After the defense's summing up, the jury turned its attention to state's attorney Hatch. Hatch reviewed the testimony given in the trial, and pleaded for a conviction for murder. "If God gives me strength and the court gives me permission," Hatch said, "1 will do what I can to see that every man who took part in that mob of rats and curs that worked its depredations upon Springfield and brought the blush of shame to every law-abiding citizen in this county is punished." There was no element of manslaughter in this case, he insisted; the episode was one of willful murder. His last words to the jury were a warning. "God help the American people," he cautioned, "if the acts of that night are to be termed boyish deviltry."
The closing statements of the opposing lawyers having been completed, the court began to read its instructions to the jury. "Whoever was not present when Donnegan was killed," the instructions read, "but aids and abets or assists is termed a principal; if the mob entertains malice toward the Negro as a class, and killed Donnegan because he was a Negro, then the offense is murder; where an individual is killed as a result of a mob, all who took part in the mob is guilty of murder and manslaughter; if in any manner at any stage of the programme of the mob the defendant aided or assisted you will find him guilty of murder. If the defendant did anything to encourage the commission of the offense, then you must find him guilty." The court went on to explain, however, that "if the jury believe from the evidence that some other person took Donnegan from his house, and unless you believe that Raymer aided and assisted in such killing, then you should find him not guilty."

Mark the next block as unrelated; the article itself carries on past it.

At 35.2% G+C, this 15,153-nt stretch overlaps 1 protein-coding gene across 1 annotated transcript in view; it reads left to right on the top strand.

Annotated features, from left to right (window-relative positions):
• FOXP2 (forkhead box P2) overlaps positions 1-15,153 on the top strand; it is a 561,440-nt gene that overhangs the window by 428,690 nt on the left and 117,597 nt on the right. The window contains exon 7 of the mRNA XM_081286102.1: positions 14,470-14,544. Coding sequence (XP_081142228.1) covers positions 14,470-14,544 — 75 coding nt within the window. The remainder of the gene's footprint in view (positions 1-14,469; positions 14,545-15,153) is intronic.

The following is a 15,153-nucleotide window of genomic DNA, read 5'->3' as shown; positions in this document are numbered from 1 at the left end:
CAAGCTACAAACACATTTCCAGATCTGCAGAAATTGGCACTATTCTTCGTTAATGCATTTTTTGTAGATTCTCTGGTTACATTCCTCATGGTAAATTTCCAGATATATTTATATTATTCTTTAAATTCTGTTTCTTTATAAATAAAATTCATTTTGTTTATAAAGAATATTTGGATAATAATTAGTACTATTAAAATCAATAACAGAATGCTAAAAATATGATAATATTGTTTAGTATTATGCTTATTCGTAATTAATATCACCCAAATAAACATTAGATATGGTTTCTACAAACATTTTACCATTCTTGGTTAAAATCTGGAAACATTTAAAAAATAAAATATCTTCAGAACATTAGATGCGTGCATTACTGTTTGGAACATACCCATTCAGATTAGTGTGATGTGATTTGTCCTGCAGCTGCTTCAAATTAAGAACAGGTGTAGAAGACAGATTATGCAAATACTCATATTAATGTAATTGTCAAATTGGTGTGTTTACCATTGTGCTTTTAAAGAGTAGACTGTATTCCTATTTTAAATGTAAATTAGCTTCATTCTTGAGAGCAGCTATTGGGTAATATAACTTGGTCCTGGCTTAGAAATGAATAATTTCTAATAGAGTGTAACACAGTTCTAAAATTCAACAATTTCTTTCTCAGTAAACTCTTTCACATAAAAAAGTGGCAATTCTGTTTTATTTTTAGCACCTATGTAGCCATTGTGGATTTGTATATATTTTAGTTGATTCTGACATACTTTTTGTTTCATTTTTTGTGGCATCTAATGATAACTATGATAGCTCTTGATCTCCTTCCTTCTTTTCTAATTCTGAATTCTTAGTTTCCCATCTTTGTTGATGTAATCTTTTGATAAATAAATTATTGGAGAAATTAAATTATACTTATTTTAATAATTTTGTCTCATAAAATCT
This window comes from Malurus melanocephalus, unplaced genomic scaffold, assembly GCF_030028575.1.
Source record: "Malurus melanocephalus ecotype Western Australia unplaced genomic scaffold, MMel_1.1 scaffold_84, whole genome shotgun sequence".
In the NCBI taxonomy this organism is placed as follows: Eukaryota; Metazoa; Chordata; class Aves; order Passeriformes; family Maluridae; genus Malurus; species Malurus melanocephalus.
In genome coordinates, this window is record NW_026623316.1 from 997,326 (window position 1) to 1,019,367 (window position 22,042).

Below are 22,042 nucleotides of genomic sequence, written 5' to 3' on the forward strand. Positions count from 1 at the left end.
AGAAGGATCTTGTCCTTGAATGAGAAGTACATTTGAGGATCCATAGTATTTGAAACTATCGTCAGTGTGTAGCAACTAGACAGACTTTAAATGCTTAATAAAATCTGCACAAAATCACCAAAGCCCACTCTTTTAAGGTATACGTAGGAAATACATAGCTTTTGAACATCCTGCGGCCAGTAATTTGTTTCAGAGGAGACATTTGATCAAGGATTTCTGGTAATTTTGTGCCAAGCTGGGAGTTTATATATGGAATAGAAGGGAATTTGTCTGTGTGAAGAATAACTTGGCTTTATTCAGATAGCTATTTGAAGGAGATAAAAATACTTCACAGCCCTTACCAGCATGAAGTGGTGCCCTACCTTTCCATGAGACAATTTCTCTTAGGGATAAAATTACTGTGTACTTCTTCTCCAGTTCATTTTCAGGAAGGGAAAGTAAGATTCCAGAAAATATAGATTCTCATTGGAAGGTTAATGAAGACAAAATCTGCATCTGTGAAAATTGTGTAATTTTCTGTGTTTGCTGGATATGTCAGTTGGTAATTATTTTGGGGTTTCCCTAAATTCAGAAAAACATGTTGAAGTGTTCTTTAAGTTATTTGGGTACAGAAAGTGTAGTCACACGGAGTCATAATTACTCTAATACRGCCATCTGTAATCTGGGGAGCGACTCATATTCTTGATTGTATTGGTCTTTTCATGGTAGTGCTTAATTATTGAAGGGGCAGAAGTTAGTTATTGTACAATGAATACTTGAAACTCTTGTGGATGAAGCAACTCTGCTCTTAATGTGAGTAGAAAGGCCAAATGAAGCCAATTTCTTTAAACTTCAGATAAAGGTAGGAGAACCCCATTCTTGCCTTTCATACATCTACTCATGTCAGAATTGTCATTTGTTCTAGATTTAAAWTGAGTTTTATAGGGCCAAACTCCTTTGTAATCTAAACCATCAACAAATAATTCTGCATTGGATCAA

The reading of the instructions droned on through nearly twenty typed pages of text, and it was well after 5 o'clock by the time the reading was done. At that hour, with the instructions of the court fresh in their minds, the jury members were led to the jury room to decide Raymer's fate. Their deliberations took a little over three hours—at 8:45 P.M. they notified the bailiff that a verdict had been reached. After only one ballot, the jury had unanimously judged Abe Raymer not guilty.
Great regret is expressed
The innocent verdict sent local newspaper editors scrambling for their pencils. The press had been among the loudest voices calling for the swift punishment of the rioters, and news of the failure to convict the state's chief riot suspect was greeted with dismay. A "Journal" editorial published the day after the trial is typical of the newspaper comment concerning the outcome.
Assistant State's Attorney Wines, in discussing the action of the jury, declares that it was not in accordance with the law and the evidence and in direct conflict with the instructions given by Judge Creighton.